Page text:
The PSC obviously relied upon the FCC's Report and Order and the FCC's regulation relating to uniform rate structure as the source of its wording “reasonably defined customer categories.” The FCC used essentially the same wording in its regulation and in its Report and Order in discussing both uniform rate structure and rate discrimination. See 8 F.C.C.R. at 5896-5902. The FCC has not defined what it meant by “reasonable” although it did give some illustrations of “reasonable categories of subscribers” or practices, such as categories “based on justifiable differences in the economic benefits the operator derives from serving such categories” and '[i]ntroductory or promotional rates universally applied at a given time but subsequently discontinued.” 8 F.C.C.R. 5897, 5901-2. It may, therefore, be inferred that in order for separate categories of customers to be “reasonable,” there must be a rational basis for establishing the categories. (See footnote 22)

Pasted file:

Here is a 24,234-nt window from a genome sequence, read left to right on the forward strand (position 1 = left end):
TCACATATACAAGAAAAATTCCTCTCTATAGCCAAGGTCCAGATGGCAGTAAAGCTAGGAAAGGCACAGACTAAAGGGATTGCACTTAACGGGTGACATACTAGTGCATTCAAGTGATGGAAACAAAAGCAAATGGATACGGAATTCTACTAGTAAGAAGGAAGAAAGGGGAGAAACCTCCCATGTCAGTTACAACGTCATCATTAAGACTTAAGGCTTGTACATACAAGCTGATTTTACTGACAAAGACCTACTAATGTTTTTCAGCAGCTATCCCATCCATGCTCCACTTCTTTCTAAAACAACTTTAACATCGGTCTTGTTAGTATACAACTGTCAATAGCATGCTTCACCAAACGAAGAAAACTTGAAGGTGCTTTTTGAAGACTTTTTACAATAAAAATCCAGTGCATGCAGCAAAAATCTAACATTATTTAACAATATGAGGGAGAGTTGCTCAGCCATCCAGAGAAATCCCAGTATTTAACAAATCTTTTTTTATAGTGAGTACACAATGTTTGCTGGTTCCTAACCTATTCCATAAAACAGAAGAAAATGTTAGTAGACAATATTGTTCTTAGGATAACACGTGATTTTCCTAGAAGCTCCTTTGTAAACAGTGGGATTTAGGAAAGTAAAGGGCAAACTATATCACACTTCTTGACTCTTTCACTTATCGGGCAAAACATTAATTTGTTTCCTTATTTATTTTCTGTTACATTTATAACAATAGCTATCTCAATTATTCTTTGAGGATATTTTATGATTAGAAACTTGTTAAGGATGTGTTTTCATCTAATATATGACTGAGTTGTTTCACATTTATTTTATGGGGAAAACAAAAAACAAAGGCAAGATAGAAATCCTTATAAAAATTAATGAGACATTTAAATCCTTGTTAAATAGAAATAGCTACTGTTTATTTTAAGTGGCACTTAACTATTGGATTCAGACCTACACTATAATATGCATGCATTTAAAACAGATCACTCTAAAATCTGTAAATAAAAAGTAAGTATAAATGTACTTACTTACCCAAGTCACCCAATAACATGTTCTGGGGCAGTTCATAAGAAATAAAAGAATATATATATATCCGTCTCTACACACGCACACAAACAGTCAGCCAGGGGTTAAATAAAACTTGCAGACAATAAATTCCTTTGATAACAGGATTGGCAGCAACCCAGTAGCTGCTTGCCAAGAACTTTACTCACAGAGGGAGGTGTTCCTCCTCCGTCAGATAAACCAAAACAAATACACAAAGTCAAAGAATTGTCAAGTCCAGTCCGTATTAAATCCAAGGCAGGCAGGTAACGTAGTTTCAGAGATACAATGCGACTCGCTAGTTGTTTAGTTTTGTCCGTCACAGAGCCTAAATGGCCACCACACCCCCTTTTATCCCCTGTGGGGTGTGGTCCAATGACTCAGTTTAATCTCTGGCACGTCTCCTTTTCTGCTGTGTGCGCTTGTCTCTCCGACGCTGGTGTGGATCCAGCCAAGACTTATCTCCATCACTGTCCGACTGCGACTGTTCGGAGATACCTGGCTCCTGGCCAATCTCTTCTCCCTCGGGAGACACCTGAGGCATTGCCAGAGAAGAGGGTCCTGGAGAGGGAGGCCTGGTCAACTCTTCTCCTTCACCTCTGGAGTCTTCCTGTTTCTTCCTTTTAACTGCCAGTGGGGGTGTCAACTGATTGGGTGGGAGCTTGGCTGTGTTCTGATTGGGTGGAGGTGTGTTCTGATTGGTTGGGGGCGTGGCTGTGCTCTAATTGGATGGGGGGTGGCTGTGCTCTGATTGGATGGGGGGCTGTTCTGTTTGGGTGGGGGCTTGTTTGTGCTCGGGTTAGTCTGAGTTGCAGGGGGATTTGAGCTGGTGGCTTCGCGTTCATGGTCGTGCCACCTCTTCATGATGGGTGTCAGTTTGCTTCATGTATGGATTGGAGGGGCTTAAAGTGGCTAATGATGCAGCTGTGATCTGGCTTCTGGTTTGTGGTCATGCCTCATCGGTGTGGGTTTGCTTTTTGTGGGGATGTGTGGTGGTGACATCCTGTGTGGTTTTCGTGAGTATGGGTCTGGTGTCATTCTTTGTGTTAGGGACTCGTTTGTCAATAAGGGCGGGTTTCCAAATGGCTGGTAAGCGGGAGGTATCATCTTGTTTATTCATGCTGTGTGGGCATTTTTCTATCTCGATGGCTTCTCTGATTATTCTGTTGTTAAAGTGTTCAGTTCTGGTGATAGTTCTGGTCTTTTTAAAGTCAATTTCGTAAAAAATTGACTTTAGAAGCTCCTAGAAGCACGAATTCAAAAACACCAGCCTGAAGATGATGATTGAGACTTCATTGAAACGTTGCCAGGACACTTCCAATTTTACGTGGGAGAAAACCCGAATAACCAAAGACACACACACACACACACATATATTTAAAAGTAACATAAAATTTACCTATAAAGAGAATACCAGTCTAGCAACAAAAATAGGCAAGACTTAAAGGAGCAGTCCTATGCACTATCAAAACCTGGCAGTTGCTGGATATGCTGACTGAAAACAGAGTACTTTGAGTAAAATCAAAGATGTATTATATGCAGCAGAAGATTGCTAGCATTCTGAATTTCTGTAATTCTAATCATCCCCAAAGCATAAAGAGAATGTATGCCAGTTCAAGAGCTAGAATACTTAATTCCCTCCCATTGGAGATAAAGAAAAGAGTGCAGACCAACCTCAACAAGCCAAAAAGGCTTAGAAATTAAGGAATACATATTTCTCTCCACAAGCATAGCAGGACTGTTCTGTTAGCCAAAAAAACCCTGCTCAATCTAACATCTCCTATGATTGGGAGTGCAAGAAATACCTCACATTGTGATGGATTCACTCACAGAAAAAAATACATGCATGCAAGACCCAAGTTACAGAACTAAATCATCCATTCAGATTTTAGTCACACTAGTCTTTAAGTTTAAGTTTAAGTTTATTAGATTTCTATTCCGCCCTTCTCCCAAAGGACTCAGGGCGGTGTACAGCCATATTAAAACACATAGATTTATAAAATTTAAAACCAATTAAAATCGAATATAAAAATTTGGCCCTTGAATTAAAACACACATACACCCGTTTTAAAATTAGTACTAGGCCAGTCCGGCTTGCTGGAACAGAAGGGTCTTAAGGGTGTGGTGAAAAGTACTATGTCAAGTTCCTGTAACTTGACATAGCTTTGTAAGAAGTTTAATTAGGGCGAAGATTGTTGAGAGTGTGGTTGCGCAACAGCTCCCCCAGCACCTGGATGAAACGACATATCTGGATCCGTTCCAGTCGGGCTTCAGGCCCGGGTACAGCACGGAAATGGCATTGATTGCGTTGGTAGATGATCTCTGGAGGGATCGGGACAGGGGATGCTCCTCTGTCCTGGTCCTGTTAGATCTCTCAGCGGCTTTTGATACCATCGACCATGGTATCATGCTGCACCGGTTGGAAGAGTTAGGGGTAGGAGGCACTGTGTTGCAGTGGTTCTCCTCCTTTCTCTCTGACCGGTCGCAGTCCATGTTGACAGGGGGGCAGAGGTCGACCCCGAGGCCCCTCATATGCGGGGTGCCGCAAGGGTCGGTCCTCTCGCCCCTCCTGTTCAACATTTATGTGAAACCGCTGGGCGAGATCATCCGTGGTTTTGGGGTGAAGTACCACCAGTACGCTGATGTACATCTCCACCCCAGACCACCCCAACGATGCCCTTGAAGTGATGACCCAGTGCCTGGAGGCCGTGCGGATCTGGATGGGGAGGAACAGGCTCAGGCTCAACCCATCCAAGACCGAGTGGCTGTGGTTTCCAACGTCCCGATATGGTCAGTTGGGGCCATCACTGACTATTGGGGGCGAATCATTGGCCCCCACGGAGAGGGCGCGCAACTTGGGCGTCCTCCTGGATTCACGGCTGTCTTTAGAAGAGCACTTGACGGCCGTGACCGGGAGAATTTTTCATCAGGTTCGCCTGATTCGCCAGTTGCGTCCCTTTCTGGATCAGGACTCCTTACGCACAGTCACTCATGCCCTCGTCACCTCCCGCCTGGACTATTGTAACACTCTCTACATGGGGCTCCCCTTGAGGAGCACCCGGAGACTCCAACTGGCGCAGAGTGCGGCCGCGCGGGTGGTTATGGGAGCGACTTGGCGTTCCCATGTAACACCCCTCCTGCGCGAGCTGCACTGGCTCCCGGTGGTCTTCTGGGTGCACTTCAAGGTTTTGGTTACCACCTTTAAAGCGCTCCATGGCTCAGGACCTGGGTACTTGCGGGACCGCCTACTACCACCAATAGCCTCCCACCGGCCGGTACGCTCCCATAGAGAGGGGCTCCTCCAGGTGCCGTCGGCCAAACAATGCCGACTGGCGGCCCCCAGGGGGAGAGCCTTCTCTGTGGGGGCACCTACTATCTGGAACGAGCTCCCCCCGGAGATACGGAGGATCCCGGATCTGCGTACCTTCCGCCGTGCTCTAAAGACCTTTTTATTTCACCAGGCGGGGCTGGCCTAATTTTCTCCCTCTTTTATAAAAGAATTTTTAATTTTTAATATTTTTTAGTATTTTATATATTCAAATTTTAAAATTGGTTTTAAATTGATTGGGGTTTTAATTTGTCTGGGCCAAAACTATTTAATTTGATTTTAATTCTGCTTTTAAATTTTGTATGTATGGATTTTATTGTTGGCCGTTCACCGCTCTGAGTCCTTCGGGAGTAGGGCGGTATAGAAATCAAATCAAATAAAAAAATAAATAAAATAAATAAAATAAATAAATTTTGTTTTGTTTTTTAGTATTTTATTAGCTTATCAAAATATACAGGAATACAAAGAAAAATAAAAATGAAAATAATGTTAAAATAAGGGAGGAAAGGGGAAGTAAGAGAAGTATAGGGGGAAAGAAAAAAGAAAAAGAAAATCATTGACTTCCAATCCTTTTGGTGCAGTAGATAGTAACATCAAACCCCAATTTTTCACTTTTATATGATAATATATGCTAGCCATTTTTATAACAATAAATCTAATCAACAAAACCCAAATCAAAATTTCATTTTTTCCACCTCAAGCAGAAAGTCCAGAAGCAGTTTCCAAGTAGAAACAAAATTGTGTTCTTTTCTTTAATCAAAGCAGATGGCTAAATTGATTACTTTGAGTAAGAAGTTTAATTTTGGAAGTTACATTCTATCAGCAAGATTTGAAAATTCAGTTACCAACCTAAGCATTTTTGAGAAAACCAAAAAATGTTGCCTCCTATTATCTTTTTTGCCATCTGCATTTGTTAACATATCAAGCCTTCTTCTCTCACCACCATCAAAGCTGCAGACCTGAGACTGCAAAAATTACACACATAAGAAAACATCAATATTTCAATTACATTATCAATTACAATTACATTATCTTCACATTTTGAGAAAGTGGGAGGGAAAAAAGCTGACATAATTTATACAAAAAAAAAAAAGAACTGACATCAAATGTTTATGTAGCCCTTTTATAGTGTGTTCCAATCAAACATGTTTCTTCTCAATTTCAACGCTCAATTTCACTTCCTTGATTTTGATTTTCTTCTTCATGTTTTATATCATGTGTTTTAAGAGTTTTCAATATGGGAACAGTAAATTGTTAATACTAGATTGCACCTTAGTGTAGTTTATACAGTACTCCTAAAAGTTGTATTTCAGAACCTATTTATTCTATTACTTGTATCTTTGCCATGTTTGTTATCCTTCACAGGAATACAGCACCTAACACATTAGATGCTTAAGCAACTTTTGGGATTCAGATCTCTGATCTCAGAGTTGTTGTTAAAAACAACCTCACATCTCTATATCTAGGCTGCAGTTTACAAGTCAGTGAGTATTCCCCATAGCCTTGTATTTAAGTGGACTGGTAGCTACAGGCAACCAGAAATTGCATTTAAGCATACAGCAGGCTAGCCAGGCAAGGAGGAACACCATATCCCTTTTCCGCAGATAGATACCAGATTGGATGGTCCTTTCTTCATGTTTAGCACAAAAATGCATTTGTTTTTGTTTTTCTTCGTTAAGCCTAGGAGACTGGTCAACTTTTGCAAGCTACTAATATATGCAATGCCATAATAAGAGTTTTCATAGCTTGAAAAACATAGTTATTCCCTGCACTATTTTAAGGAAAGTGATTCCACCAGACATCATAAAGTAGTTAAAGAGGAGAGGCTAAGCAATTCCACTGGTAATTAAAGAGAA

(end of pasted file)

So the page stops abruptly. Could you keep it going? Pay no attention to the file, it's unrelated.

As stated above, the phrase “rational basis” is mentioned in the federal scheme concerning the providing of cable services by private entities. In that regard, we are not unmindful that the phrase “rational basis” is also associated with prohibited state imposed discrimination and violations of the principles of equal protection. While the latter use of that phrase and its related line of cases is instructive, it is not dispositive of the issues herein.